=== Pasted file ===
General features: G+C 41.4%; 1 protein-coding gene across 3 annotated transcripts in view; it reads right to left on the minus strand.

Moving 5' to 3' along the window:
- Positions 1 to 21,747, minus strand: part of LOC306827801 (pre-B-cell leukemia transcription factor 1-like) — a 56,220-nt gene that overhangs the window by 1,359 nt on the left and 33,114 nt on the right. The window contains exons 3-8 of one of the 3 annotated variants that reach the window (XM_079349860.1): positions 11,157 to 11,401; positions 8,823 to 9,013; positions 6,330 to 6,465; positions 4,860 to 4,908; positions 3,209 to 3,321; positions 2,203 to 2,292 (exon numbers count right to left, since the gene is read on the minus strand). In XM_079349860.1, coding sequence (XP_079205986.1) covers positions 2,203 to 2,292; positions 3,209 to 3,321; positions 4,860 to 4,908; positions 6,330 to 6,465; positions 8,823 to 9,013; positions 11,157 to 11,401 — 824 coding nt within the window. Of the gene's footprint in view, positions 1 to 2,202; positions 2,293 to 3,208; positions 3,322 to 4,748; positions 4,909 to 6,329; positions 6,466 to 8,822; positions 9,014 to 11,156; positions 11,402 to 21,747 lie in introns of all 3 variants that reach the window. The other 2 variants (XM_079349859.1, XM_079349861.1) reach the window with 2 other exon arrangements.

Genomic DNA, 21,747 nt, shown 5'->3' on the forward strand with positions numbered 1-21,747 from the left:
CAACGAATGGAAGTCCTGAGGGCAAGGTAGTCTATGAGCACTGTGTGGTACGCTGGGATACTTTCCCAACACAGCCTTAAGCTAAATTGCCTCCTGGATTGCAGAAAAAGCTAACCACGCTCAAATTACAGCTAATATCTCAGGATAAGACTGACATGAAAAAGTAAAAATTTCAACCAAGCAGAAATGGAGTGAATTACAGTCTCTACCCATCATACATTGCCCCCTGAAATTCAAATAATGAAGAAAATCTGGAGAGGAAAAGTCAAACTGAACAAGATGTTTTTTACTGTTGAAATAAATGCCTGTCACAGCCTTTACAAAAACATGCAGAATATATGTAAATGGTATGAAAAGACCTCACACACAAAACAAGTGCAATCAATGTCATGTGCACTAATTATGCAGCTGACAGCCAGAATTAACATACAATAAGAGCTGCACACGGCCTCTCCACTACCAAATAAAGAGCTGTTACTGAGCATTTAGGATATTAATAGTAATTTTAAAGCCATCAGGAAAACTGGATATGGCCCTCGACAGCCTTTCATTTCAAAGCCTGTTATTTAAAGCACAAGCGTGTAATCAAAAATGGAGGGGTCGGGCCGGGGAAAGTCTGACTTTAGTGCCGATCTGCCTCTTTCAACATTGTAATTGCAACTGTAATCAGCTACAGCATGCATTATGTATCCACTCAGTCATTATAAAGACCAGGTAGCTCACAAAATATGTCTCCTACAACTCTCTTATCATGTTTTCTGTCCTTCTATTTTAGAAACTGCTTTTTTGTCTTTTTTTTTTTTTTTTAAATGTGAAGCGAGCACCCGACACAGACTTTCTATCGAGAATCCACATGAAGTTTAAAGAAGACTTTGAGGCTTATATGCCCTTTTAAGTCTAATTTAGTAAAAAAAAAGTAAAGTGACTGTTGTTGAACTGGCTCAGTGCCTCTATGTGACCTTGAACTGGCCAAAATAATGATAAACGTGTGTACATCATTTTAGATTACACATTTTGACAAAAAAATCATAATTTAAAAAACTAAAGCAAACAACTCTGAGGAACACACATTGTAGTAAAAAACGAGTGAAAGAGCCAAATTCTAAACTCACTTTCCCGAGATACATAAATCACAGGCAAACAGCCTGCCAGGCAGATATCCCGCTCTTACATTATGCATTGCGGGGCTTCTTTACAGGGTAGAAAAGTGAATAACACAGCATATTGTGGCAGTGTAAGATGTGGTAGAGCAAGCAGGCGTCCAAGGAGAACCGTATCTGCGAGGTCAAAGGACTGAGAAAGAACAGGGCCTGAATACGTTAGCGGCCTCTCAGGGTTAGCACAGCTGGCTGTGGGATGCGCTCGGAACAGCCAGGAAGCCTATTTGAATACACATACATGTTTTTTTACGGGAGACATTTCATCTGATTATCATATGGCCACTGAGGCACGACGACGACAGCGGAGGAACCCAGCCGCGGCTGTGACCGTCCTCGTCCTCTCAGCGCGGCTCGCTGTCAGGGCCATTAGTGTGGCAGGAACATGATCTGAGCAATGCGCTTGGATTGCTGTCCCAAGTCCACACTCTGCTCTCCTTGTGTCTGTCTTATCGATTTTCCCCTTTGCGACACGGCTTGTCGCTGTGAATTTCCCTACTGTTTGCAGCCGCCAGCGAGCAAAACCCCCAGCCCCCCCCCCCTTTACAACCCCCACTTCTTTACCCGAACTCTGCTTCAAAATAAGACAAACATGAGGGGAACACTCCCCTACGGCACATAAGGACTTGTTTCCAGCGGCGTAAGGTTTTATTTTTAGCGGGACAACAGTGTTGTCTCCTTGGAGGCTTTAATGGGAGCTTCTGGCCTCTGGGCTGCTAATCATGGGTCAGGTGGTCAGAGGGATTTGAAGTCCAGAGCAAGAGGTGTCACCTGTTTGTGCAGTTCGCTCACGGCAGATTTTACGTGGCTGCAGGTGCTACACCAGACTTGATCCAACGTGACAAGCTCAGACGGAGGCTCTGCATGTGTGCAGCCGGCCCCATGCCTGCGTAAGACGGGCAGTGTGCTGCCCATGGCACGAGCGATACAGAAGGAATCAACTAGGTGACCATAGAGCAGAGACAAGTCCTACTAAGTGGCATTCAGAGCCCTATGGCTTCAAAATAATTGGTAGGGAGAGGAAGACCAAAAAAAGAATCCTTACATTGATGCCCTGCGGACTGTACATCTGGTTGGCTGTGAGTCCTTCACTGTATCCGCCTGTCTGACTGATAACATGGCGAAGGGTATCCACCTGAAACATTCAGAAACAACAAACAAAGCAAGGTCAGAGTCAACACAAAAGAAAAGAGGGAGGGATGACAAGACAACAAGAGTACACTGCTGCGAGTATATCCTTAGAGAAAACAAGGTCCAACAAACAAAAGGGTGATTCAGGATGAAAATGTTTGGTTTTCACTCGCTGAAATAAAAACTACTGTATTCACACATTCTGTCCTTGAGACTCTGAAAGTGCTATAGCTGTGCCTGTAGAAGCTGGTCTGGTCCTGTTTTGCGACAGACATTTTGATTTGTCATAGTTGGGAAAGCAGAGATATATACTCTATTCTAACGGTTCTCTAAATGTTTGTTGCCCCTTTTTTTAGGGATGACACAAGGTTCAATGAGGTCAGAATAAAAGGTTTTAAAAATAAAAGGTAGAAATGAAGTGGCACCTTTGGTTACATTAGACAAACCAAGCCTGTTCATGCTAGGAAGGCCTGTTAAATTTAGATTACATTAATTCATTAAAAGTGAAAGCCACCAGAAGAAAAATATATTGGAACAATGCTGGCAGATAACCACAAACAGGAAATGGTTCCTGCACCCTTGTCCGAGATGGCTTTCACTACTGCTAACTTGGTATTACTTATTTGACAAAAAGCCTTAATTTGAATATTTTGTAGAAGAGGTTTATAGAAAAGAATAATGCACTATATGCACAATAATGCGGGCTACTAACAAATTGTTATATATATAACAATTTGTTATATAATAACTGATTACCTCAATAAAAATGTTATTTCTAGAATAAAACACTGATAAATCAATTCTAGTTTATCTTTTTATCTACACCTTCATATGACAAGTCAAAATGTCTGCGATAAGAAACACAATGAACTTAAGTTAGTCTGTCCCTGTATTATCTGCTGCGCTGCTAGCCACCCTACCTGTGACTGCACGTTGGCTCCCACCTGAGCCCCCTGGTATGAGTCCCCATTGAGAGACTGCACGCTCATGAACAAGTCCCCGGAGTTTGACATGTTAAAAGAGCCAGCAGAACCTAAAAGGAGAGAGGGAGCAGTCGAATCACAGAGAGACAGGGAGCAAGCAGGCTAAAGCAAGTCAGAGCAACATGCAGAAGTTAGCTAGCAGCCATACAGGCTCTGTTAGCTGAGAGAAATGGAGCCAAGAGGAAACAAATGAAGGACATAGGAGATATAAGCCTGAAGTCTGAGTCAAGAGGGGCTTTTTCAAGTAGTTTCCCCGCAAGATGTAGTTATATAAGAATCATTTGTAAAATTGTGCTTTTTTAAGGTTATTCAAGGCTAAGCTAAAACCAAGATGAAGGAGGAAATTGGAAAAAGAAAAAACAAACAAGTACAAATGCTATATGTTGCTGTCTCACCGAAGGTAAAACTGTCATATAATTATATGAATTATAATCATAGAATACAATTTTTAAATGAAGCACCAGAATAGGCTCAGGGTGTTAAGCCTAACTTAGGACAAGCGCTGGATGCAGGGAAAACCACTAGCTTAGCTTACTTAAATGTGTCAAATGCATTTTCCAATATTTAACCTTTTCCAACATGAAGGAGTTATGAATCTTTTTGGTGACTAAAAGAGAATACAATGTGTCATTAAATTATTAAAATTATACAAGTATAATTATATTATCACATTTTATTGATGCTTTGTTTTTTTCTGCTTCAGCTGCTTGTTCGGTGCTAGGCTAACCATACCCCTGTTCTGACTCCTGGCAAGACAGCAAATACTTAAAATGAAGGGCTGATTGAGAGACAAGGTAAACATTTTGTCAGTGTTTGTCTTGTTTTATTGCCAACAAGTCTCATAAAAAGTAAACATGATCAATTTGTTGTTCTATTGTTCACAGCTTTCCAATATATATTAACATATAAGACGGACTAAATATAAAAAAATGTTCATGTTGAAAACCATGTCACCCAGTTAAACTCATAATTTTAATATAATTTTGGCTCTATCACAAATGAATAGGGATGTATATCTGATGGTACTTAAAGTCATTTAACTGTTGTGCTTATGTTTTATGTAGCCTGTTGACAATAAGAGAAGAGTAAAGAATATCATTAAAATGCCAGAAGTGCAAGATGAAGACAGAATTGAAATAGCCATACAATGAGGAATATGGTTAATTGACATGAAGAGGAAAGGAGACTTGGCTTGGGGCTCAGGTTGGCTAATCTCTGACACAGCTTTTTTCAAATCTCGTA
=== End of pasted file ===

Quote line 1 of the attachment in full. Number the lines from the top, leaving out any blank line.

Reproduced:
General features: G+C 41.4%; 1 protein-coding gene across 3 annotated transcripts in view; it reads right to left on the minus strand.